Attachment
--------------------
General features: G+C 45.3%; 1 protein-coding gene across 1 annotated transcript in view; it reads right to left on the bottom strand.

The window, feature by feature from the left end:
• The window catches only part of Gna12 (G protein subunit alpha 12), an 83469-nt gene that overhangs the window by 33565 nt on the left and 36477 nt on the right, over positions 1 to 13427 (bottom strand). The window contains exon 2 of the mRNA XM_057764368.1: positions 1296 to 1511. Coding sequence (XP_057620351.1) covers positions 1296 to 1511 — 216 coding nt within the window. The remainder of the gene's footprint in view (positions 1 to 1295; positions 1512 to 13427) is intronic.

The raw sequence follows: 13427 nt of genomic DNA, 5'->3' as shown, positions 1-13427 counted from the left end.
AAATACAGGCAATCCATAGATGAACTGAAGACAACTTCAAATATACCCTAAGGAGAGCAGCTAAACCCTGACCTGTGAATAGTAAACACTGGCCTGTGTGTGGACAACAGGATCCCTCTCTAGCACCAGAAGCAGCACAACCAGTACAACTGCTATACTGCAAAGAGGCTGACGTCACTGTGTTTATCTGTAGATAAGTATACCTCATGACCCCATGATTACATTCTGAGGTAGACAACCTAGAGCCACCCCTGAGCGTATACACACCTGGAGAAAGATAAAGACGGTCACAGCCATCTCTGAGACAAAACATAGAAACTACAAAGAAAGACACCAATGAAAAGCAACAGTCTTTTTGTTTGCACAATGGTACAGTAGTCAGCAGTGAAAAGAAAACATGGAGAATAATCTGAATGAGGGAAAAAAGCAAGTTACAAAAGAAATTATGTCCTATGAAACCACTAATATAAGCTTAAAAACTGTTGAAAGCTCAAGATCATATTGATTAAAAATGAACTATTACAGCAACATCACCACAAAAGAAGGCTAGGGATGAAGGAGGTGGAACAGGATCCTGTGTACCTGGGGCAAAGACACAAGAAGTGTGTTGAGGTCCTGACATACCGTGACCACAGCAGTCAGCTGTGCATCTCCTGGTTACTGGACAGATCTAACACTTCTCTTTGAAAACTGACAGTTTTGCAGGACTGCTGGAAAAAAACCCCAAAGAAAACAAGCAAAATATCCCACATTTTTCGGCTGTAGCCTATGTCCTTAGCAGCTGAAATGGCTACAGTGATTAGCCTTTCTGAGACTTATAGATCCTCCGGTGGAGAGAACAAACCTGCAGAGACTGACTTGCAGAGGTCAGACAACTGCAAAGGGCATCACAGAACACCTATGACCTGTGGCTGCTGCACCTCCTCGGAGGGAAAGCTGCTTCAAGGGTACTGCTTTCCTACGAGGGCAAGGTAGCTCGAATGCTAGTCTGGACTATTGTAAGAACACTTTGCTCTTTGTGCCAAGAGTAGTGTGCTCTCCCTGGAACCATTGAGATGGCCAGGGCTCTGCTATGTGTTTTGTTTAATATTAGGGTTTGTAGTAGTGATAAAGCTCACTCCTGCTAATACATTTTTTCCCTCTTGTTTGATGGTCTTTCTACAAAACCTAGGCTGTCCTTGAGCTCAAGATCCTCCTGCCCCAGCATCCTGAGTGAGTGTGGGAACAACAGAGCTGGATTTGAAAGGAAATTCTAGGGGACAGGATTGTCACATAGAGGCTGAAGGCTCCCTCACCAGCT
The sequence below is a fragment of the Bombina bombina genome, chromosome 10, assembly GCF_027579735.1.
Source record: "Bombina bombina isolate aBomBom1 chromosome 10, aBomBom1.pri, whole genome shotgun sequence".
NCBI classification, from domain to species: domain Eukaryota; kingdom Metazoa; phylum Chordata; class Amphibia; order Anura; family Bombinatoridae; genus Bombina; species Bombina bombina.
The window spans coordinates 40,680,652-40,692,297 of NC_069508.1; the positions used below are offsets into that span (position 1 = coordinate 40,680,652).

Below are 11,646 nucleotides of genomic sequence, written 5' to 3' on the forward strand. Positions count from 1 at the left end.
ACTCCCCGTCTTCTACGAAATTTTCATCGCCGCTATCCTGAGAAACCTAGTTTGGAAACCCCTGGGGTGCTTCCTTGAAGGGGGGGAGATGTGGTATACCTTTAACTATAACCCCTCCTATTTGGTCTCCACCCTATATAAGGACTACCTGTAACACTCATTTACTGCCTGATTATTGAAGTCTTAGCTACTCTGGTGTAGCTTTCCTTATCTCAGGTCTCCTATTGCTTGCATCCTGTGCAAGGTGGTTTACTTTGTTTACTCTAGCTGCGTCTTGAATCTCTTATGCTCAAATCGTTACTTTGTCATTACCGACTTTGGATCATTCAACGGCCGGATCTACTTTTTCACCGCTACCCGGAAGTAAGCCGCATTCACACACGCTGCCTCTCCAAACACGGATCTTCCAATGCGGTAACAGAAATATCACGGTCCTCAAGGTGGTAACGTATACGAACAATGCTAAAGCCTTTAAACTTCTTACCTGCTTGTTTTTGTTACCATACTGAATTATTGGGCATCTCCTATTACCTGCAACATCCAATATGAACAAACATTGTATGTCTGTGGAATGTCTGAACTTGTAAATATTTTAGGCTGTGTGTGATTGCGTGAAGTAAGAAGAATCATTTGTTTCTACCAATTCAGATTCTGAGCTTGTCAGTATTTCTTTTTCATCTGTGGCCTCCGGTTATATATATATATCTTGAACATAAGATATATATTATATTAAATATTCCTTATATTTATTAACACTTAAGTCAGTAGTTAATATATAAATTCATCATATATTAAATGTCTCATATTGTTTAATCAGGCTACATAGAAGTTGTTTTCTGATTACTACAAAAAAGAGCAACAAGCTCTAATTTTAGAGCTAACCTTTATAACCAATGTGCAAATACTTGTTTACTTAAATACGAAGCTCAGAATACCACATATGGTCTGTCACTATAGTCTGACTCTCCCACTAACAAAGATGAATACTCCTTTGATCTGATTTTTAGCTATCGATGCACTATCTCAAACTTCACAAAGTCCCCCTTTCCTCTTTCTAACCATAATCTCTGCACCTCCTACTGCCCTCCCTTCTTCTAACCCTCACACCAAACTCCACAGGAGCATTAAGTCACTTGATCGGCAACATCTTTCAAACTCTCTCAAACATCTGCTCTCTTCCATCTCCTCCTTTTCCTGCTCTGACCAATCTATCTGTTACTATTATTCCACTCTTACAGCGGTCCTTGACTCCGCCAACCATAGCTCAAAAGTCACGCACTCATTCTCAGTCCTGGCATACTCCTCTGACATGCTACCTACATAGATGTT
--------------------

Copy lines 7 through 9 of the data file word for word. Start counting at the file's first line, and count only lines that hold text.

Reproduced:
Source record: "Bombina bombina isolate aBomBom1 chromosome 10, aBomBom1.pri, whole genome shotgun sequence".
NCBI classification, from domain to species: domain Eukaryota; kingdom Metazoa; phylum Chordata; class Amphibia; order Anura; family Bombinatoridae; genus Bombina; species Bombina bombina.
The window spans coordinates 40,680,652-40,692,297 of NC_069508.1; the positions used below are offsets into that span (position 1 = coordinate 40,680,652).